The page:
Abstract

An open path diode laser sensor was constructed with near-infrared diode lasers and two-tone frequency-modulation spectroscopy. The sensor incorporates several novel features (such as digital signal-processing algorithms, a computerized line-locking routine, and discontinuous wavelength scanning) that are important in a field instrument. The sensor was used to monitor oxygen, water, and carbon dioxide in the near-infrared spectral range. For oxygen, an absorbance detection sensitivity of 2 × 10−6 in a 10-Hz bandwidth was demonstrated with a GaALAs laser at 760.56 nm. The stability of the sensor was 0.1% over a period of 10 h when an absorbance of 6 × 10−3 was monitored.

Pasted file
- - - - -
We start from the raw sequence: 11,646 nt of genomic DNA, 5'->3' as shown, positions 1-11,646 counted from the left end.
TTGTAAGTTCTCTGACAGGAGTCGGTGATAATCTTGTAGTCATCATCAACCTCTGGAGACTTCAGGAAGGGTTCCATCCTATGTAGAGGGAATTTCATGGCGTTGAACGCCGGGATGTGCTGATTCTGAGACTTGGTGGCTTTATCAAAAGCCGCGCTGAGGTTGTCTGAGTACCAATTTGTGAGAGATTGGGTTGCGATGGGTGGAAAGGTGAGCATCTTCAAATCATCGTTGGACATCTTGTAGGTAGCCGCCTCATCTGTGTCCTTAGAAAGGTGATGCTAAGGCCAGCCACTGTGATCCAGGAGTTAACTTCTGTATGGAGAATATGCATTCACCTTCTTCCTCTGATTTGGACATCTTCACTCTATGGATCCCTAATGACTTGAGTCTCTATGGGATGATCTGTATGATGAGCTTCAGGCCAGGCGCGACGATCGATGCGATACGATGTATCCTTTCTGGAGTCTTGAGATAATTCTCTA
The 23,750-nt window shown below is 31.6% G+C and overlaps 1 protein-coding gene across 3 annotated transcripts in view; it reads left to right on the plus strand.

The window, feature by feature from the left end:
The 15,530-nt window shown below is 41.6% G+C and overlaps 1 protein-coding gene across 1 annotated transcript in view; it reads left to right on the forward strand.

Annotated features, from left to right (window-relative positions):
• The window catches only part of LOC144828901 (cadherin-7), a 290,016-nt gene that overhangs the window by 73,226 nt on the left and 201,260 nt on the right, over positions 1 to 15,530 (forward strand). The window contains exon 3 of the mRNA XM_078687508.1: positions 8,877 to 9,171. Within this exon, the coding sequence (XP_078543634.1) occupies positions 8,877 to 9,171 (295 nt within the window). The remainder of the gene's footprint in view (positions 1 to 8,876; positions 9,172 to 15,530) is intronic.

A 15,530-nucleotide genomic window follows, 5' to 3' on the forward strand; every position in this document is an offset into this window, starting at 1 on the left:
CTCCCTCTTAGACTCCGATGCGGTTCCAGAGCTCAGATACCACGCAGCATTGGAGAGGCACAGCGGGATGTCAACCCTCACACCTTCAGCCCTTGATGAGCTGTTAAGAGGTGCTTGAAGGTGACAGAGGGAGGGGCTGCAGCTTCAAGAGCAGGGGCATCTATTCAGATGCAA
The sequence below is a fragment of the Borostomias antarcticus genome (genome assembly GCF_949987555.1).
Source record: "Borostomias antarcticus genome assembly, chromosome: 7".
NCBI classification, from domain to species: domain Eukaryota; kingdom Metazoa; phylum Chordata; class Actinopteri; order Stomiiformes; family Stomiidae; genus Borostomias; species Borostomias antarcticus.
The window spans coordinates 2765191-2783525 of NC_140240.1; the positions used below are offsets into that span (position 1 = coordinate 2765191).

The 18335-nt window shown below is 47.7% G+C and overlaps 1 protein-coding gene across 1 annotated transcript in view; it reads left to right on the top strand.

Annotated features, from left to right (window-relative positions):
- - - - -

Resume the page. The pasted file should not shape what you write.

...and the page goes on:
© 1994 Optical Society of America

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